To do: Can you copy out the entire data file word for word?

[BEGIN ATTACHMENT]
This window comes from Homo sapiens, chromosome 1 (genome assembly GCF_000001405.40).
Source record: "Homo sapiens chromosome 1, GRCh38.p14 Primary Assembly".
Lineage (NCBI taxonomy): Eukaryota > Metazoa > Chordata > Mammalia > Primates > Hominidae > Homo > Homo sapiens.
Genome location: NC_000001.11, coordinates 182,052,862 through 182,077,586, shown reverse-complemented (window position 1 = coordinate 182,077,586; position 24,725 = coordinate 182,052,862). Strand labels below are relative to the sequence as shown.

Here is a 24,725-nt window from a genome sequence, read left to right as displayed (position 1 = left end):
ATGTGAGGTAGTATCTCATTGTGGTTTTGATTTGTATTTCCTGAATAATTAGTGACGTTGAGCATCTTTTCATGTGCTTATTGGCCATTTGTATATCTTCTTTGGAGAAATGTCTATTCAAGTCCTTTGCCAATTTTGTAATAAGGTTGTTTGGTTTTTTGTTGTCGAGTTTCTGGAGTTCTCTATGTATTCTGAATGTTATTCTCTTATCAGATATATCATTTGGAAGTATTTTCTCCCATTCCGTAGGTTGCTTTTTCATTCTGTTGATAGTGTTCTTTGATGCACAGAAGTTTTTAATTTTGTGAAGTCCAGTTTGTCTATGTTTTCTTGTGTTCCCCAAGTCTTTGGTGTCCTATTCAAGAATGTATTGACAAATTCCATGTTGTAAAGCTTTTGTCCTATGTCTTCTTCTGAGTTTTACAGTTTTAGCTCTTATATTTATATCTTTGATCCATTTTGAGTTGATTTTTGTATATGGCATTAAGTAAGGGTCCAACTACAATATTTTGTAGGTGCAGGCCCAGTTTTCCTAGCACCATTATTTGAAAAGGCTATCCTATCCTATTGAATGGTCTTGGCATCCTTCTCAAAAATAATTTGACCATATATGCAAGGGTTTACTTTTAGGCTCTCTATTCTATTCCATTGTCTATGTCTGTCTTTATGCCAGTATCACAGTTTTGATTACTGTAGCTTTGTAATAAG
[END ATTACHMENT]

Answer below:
This window comes from Homo sapiens, chromosome 1 (genome assembly GCF_000001405.40).
Source record: "Homo sapiens chromosome 1, GRCh38.p14 Primary Assembly".
Lineage (NCBI taxonomy): Eukaryota > Metazoa > Chordata > Mammalia > Primates > Hominidae > Homo > Homo sapiens.
Genome location: NC_000001.11, coordinates 182,052,862 through 182,077,586, shown reverse-complemented (window position 1 = coordinate 182,077,586; position 24,725 = coordinate 182,052,862). Strand labels below are relative to the sequence as shown.

Here is a 24,725-nt window from a genome sequence, read left to right as displayed (position 1 = left end):
ATGTGAGGTAGTATCTCATTGTGGTTTTGATTTGTATTTCCTGAATAATTAGTGACGTTGAGCATCTTTTCATGTGCTTATTGGCCATTTGTATATCTTCTTTGGAGAAATGTCTATTCAAGTCCTTTGCCAATTTTGTAATAAGGTTGTTTGGTTTTTTGTTGTCGAGTTTCTGGAGTTCTCTATGTATTCTGAATGTTATTCTCTTATCAGATATATCATTTGGAAGTATTTTCTCCCATTCCGTAGGTTGCTTTTTCATTCTGTTGATAGTGTTCTTTGATGCACAGAAGTTTTTAATTTTGTGAAGTCCAGTTTGTCTATGTTTTCTTGTGTTCCCCAAGTCTTTGGTGTCCTATTCAAGAATGTATTGACAAATTCCATGTTGTAAAGCTTTTGTCCTATGTCTTCTTCTGAGTTTTACAGTTTTAGCTCTTATATTTATATCTTTGATCCATTTTGAGTTGATTTTTGTATATGGCATTAAGTAAGGGTCCAACTACAATATTTTGTAGGTGCAGGCCCAGTTTTCCTAGCACCATTATTTGAAAAGGCTATCCTATCCTATTGAATGGTCTTGGCATCCTTCTCAAAAATAATTTGACCATATATGCAAGGGTTTACTTTTAGGCTCTCTATTCTATTCCATTGTCTATGTCTGTCTTTATGCCAGTATCACAGTTTTGATTACTGTAGCTTTGTAATAAG